In connection with that, it also deserve mention that ties between India and Pakistan are gradually thawing as a result of recent developments between the two, particularly last month’s surprise ceasefire that continues to hold at the time of this analysis’ publication and earlier reports that the UAE is secretly trying to broker a more comprehensive solution to the UNSC-recognized disputed territory of Kashmir. The resultant reduction of American influence in India in the aftermath of Washington likely going through with its sanctions threats against New Delhi could potentially remove the greatest threat to peace in the region since the US wouldn’t be as powerful as before to divide and rule South Asia by exploiting this unresolved conflict.

In other words, India’s purchase of Russia’s S-400s would be in both of those countries’ interests as well as China’s and Pakistan’s when one considers the larger Eurasian strategic picture. The Quad probably won’t collapse, nor is it to be expected that the US would expel India from this alliance, but the group’s anti-Chinese military capabilities might take a strong hit as New Delhi would be less prone to closely cooperate with Washington in this respect if it becomes victimized by American sanctions for its sovereign decision to go through with its Russian air defense deal. With these interconnected dynamics in mind, observers can therefore rightly describe the S-400 deal as potentially being a grand strategic game-changer provided that India retains the political will to go through with it despite Swamy’s and other influential forces’ efforts to stop it.

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By Andrew Korybko

American political analyst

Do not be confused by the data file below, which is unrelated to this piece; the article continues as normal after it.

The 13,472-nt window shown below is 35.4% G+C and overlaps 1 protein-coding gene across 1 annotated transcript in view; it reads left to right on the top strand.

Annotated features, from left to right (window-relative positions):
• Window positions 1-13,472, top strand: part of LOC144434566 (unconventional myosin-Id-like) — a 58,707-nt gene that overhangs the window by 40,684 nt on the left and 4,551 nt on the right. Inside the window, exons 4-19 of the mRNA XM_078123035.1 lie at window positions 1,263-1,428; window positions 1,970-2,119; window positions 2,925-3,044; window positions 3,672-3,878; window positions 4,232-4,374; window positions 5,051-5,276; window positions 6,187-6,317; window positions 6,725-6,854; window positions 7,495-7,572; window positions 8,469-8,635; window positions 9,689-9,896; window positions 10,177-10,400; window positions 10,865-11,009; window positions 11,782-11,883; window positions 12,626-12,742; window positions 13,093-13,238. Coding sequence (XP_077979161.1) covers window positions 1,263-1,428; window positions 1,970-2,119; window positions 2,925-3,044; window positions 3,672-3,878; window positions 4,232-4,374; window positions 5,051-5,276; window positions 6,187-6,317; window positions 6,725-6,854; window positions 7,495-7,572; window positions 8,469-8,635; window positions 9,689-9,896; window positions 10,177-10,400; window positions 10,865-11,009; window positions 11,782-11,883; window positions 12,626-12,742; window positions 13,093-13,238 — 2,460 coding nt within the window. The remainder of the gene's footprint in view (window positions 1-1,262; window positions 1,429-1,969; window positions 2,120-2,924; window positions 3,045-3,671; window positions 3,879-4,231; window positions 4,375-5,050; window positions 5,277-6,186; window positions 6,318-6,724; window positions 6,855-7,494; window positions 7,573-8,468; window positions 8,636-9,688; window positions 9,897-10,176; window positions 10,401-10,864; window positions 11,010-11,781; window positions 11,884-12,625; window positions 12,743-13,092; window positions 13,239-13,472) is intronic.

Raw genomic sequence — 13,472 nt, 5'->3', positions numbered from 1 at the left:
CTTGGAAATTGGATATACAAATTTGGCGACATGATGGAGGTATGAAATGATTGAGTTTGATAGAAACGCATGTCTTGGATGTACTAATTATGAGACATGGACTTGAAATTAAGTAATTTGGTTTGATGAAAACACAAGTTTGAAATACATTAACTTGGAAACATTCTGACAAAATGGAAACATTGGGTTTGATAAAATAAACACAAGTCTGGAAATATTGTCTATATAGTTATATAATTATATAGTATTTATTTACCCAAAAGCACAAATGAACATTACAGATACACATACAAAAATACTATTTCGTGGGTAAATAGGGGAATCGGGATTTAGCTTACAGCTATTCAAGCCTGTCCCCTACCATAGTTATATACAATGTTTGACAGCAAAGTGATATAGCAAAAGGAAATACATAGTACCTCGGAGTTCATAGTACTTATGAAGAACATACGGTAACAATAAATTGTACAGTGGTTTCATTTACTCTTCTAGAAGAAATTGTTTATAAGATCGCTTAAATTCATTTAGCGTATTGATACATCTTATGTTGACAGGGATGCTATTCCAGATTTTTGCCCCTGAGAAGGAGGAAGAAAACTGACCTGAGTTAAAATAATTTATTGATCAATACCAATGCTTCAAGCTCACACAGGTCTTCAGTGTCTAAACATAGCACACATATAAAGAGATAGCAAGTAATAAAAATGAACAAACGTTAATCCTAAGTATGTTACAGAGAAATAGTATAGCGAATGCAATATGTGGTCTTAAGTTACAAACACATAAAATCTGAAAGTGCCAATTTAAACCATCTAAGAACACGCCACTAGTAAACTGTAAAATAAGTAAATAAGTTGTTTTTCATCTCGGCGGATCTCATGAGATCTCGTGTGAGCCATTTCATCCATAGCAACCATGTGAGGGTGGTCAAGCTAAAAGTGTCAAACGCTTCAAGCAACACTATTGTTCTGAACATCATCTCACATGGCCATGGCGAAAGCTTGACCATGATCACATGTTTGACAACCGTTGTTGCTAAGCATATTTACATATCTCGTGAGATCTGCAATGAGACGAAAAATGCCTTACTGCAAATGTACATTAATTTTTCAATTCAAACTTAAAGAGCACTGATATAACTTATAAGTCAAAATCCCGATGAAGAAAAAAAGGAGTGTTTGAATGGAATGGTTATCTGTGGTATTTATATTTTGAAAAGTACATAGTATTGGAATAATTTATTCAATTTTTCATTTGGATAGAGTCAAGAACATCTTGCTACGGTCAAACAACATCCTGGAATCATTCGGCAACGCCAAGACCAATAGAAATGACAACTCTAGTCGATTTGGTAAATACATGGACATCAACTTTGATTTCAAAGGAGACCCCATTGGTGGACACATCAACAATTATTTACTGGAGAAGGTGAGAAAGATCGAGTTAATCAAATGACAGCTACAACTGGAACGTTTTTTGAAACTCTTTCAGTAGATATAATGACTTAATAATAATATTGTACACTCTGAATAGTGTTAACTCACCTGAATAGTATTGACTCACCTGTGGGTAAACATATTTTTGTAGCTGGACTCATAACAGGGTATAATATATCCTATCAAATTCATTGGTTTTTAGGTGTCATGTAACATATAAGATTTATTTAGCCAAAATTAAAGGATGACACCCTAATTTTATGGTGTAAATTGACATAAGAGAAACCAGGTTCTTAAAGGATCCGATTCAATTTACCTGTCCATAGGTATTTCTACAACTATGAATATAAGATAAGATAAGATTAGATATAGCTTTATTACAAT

Tags: Russia, India, US, Sanctions, S-400s, Quad, China, Pakistan, Eurasian Century, Balancing.


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The First-Ever Quad Leadership Summit Confirmed The Bloc’s Anti-Chinese Purpose

15 MARCH 2021

The First-Ever Quad Leadership Summit Confirmed The Bloc

The bloc thought that it could dispel suspicions of its motives by emphasizing that it came together for humanitarian reasons almost two decades ago but that narrative is nothing more than an attempt to deceive the rest of the world.

The Quadrilateral Security Dialogue, popularly known as the Quad, held its first-ever leadership summit on Friday via virtual means. The leaders of the US, Australia, India, and Japan discussed a slew of issues that concern their mutual interests in the broad space that they describe as the Indo-Pacific. The bloc has long been suspected of tacitly harboring anti-Chinese intentions, but its leaders attempted to clarity that this isn’t the entirety of its purpose in their joint statement that was released after their video conference. In fact, they didn’t even directly address China at all, though they did imply that it was discussed during their meeting.

The only indirect reference to China was the joint statement’s claims that its members “will continue to prioritize the role of international law in the maritime domain, particularly as reflected in the United Nations Convention on the Law of the Sea (UNCLOS), and facilitate collaboration, including in maritime security, to meet challenges to the rules-based maritime order in the East and South China Seas.” Nevertheless, this is still very significant since it directly affects China’s national security interests in those two bodies of water considering its territorial claims there that are contested by several other countries.